Former Amtrak CEO Joe Boardman died Tuesday of an apparent stroke. The Taberg, N.Y., native was on vacation in Florida with his wife and family at the time of his passing. Boardman, Amtrak's second-longest-serving president and CEO, was 70.
Boardman visited La Junta several times and helped City Manager Rick Klein and officials from Colorado, Kansas and New Mexico organize the Transportation Investment Generating Economic Recory, or TIGER, grants to save the Southwest Chief.
“Joe Boardman was a great American who cared," said Klein. "He always had the best for all of the nation in his heart. He made a difference in the lives of the people who knew him and what he did for all of us.
"He continued after he retired to make sure that Amtrak was the best that it could be and that the Amtrak’s National Network was not abandoned. We will always remember what he accomplished during his life.”
A U.S. Air Force Vietnam veteran who served as New York State Transportation Commissioner for eight years beginning in 1997, Boardman was named administrator of the Federal Railroad Administration in 2005. He became familiar with Amtrak operations while on its board of directors as the Department of Transportation’s representative, and was named in 2008 to succeed Alexander Kummant as the company’s ninth non-interim president.
Boardman's tenure was surpassed in duration only by W. Graham Clayton, Jr. (1982-1993).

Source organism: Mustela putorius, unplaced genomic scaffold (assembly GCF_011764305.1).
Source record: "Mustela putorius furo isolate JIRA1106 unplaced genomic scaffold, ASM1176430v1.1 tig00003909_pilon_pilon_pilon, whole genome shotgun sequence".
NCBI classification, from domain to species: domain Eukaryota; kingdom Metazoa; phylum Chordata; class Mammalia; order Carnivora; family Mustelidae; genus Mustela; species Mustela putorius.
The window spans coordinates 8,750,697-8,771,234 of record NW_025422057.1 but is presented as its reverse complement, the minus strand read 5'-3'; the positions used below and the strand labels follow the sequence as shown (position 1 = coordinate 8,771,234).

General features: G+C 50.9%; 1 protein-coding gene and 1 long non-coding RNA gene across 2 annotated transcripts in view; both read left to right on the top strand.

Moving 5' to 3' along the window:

Boardman championed Amtrak’s efforts to encourage state and local community grant applications to help pay for needed infrastructure improvements along the Southwest Chief’s route. Although he was criticized for not acting on efficiency and mobility improvement recommendations to other long-distance routes, such as converting the Sunset Limited and Cardinal to daily operation, Boardman told an industry publication that there was no way he could convince Amtrak’s board at the time to find and spend the necessary money on the national network.
Boardman was outspoken about the direction current Amtrak management was taking the company since his departure in September 2016. In retirement, he became sharply critical of his successors’ jettisoning of institutional knowledge with management buyouts, food service downgrades and attempts to weaken the performance of long-distance trains.
“He was very hands-on with employees and respected their expertise,” one current Amtrak employee said.
Recently-retired car attendant Lou Drummeter, a 32-year Amtrak veteran, traveled with Boardman on business car Beech Grove during dozens of inspection trips and facility visits.
“He believed in boots on the ground — getting out on the railroad to see the operation and listening to employees,” Drummeter says.
The car was always positioned on Superliner trains adjacent to a transition dorm; when passing through the train, Boardman encouraged employees to come back to tell him what was on their mind.
“With Joe, you could always speak freely,” recalls Drummeter. “And when he had tough decisions to make, you could see his angst.”
Boardman is survived by his wife, Joanne, three children and several grandchildren. Funeral arrangements are pending.
(Some content for this story was obtained from the Trains Industry Newsletter.)